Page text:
Inspiring and training the next generation of scientists

July 8, 2010
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As we are all aware, under the changing rules of today's competitive global economy, the creation of a scientific and technological infrastructure and a scientifically literate work force can play an enormous role in attracting investment, creating job opportunities and revitalizing communities.

To face the scientific, medical and economic challenges that await in the 21st century, we need our best and brightest minds to reach the highest levels of achievement in basic research on human disease, drug development, innovative health care and biotechnology development.

For the U.S., the state of Michigan and our community to remain globally competitive, we must make even stronger investments in our scientific infrastructure, and the logical place to start is a strengthened commitment to science education.

Many may not realize that Van Andel Institute is a dual institute with a dual mission. While the scientists at Van Andel Research Institute work to convert discoveries made at the molecular level into effective therapies for patients of cancer and neurodegenerative disease, Van Andel Education Institute education specialists are dedicated to strengthening science education on an individual, local and national basis.

At VAEI we are doing this in several ways. We offer programs that prepare and motivate students to pursue higher-level scientific study and science related fields, and we do that with programs across the entire spectrum of learning from the elementary school on up through the post-doctoral level. Additionally, our Science Academy serves as a "learning laboratory" to expand the knowledge pool of how children best learn science; we offer professional development to support teachers in the field of science; and we bring together educators, community members and life science work-force partners to determine how the requirements for life science careers can best be integrated into the classroom.

Since 2006, we have welcomed hundreds of West Michigan students, teachers and community members through the doors of the VAEI Science Academy to engage and immerse them in a process known as "inquiry-based science." This is a concept that is integral to the success of our programs, but what does it mean?

The National Science Education standards define inquiry as a multifaceted activity that involves making observations, posing questions, examining secondary sources of information, planning investigations, using what is already known in light of experimental evidence, using tools to gather, analyze and interpret data, proposing answers, explanations and predictions, and communicating the results.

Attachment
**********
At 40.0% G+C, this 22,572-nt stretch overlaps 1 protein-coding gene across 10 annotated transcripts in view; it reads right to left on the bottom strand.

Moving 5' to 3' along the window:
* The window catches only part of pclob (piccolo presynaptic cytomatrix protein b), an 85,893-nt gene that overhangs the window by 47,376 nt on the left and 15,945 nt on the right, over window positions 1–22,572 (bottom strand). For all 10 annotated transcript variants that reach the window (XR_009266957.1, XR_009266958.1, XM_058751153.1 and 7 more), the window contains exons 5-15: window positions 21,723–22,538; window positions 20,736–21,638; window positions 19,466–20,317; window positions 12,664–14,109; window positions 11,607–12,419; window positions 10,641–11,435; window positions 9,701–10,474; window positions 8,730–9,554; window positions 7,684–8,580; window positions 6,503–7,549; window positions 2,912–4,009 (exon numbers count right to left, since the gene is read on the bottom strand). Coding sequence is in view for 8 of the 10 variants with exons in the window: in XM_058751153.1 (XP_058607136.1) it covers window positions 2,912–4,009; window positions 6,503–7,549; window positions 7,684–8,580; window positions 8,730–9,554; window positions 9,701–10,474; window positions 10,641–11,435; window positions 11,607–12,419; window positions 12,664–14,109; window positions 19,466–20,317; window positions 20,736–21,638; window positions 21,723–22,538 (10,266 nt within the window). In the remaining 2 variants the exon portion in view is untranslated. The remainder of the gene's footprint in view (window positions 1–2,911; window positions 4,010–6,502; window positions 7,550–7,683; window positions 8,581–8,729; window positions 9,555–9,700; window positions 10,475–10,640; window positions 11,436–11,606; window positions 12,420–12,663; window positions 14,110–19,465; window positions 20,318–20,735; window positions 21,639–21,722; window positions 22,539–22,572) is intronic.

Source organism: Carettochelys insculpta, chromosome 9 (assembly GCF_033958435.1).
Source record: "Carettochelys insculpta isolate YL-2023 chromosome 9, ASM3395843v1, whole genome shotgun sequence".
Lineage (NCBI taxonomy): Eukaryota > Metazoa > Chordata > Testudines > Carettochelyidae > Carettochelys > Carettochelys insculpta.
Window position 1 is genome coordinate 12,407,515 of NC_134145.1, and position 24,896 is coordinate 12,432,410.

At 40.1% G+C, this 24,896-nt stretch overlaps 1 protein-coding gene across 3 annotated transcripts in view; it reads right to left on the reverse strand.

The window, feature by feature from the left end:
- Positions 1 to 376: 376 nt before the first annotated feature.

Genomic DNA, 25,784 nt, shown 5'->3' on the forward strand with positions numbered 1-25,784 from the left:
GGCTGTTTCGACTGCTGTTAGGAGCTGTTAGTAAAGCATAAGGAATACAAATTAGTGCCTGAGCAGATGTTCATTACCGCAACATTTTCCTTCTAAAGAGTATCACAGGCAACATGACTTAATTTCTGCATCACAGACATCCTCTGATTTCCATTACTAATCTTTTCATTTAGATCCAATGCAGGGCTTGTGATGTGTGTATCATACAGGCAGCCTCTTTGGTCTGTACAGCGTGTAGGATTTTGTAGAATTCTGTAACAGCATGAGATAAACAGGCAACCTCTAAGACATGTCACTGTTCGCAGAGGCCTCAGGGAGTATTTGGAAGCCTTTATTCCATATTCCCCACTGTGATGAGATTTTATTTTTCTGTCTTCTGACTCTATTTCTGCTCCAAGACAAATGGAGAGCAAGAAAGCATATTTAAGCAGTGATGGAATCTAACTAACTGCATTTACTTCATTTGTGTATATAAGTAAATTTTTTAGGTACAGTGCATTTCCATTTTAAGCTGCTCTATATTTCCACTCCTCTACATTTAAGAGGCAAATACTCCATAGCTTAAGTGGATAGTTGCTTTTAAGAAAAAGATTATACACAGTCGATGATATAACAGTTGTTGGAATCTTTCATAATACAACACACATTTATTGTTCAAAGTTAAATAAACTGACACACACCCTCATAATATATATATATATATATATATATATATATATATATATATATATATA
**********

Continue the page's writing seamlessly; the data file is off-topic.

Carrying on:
That's the academic language. To explain its significance, several analogies come to mind. To achieve excellence as a musician or athlete requires hours and hours of hands-on practice. We would not hand aspiring concert pianists or basketball players a handbook or textbook on playing Mozart or setting a proper screen and expect them to succeed. We would accompany such instruction with hours of structured practice, expert advice and opportunities to improvise.

Similarly, at VAEI we are training students to be scientists and to do the hard but rewarding work of science by immersing them in inquiry-based science. Our Science Academy Out-of School-Time Cohort Program asks for a three-year commitment from fourth, fifth and sixth graders who attend classes after their normal school day has finished or for intensive courses during summer vacation.

And if you take a close look at the way the Science Academy was designed, you'll see that this program is student-centered. We're fostering curiosity; we want children to ask questions, and our teachers start with those questions and encourage exploration and discovery.

Regardless of their academic or socio-economic background, we want every child who attends the Science Academy to believe he or she can be a scientist. And we welcome students from a diverse array of backgrounds.

The students admitted to our programs reflect the diversity and demographic make-up of West Michigan. If you visit the Science Academy, you will see rural, urban and suburban students working side by side. Students of all social classes, household incomes and parental professional and educational status are represented. And not all students are necessarily initially high academic achievers — but all have shown a curiosity about science and a desire to participate and have made a commitment to the program.

We honor that commitment by motivating these students to learn more, ask more, change the ways in which they learn and to take that change back into the classroom. Our follow-up studies have shown preliminary evidence that these students are taking these new ways of learning back with them to achieve long-term improved academic and personal success.

Eventually, we will measure our success by the following yardstick: No matter which profession these youngsters decide to pursue, we need to prepare a more scientifically literate and engaged populace.

But we also need individuals specifically trained in the methods of scientific inquiry who will one day be able to take their place in the labs and clinical establishments of the Medical Mile. With this important goal in mind, we offer students the opportunity to experience the spark of wonder kindled by scientific discovery, and help nurture that spark into a flame of passion for science.

The collaboration of research and education is critical to advances in science. This combination not only enhances our fight against today's diseases but also allows us to inspire tomorrow's scientists, ensuring that we have a prepared work force to tackle known and yet unimagined challenges.

David Van Andel is chairman and CEO of Van Andel Institute.

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